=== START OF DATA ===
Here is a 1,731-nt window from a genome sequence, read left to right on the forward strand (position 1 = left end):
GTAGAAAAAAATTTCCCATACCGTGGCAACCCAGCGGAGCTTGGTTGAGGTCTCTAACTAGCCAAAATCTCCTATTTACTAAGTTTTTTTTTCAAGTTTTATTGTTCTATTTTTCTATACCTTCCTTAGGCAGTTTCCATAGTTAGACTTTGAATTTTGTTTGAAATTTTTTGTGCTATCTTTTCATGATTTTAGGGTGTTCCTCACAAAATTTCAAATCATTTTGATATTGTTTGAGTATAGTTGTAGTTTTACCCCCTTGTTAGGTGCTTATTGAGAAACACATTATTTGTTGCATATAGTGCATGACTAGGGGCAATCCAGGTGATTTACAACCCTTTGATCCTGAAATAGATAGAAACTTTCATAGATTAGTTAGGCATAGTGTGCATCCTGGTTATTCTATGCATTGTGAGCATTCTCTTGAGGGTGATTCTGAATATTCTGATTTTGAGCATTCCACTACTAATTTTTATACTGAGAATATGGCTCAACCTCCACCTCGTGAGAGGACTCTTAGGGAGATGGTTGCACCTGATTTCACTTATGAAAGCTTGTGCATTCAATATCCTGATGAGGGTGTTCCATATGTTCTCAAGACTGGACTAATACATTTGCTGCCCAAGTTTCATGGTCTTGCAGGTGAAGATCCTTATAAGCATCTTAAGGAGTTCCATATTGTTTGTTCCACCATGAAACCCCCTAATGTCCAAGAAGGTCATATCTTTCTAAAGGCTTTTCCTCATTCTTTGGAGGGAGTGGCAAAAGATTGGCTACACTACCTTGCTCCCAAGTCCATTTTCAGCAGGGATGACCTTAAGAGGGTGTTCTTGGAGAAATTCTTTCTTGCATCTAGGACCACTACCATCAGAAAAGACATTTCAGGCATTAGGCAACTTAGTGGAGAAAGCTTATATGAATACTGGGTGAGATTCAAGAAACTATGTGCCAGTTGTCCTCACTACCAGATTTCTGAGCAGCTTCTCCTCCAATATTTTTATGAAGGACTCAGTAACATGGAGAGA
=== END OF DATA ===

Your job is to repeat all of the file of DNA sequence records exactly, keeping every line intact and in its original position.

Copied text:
Here is a 1,731-nt window from a genome sequence, read left to right on the forward strand (position 1 = left end):
GTAGAAAAAAATTTCCCATACCGTGGCAACCCAGCGGAGCTTGGTTGAGGTCTCTAACTAGCCAAAATCTCCTATTTACTAAGTTTTTTTTTCAAGTTTTATTGTTCTATTTTTCTATACCTTCCTTAGGCAGTTTCCATAGTTAGACTTTGAATTTTGTTTGAAATTTTTTGTGCTATCTTTTCATGATTTTAGGGTGTTCCTCACAAAATTTCAAATCATTTTGATATTGTTTGAGTATAGTTGTAGTTTTACCCCCTTGTTAGGTGCTTATTGAGAAACACATTATTTGTTGCATATAGTGCATGACTAGGGGCAATCCAGGTGATTTACAACCCTTTGATCCTGAAATAGATAGAAACTTTCATAGATTAGTTAGGCATAGTGTGCATCCTGGTTATTCTATGCATTGTGAGCATTCTCTTGAGGGTGATTCTGAATATTCTGATTTTGAGCATTCCACTACTAATTTTTATACTGAGAATATGGCTCAACCTCCACCTCGTGAGAGGACTCTTAGGGAGATGGTTGCACCTGATTTCACTTATGAAAGCTTGTGCATTCAATATCCTGATGAGGGTGTTCCATATGTTCTCAAGACTGGACTAATACATTTGCTGCCCAAGTTTCATGGTCTTGCAGGTGAAGATCCTTATAAGCATCTTAAGGAGTTCCATATTGTTTGTTCCACCATGAAACCCCCTAATGTCCAAGAAGGTCATATCTTTCTAAAGGCTTTTCCTCATTCTTTGGAGGGAGTGGCAAAAGATTGGCTACACTACCTTGCTCCCAAGTCCATTTTCAGCAGGGATGACCTTAAGAGGGTGTTCTTGGAGAAATTCTTTCTTGCATCTAGGACCACTACCATCAGAAAAGACATTTCAGGCATTAGGCAACTTAGTGGAGAAAGCTTATATGAATACTGGGTGAGATTCAAGAAACTATGTGCCAGTTGTCCTCACTACCAGATTTCTGAGCAGCTTCTCCTCCAATATTTTTATGAAGGACTCAGTAACATGGAGAGA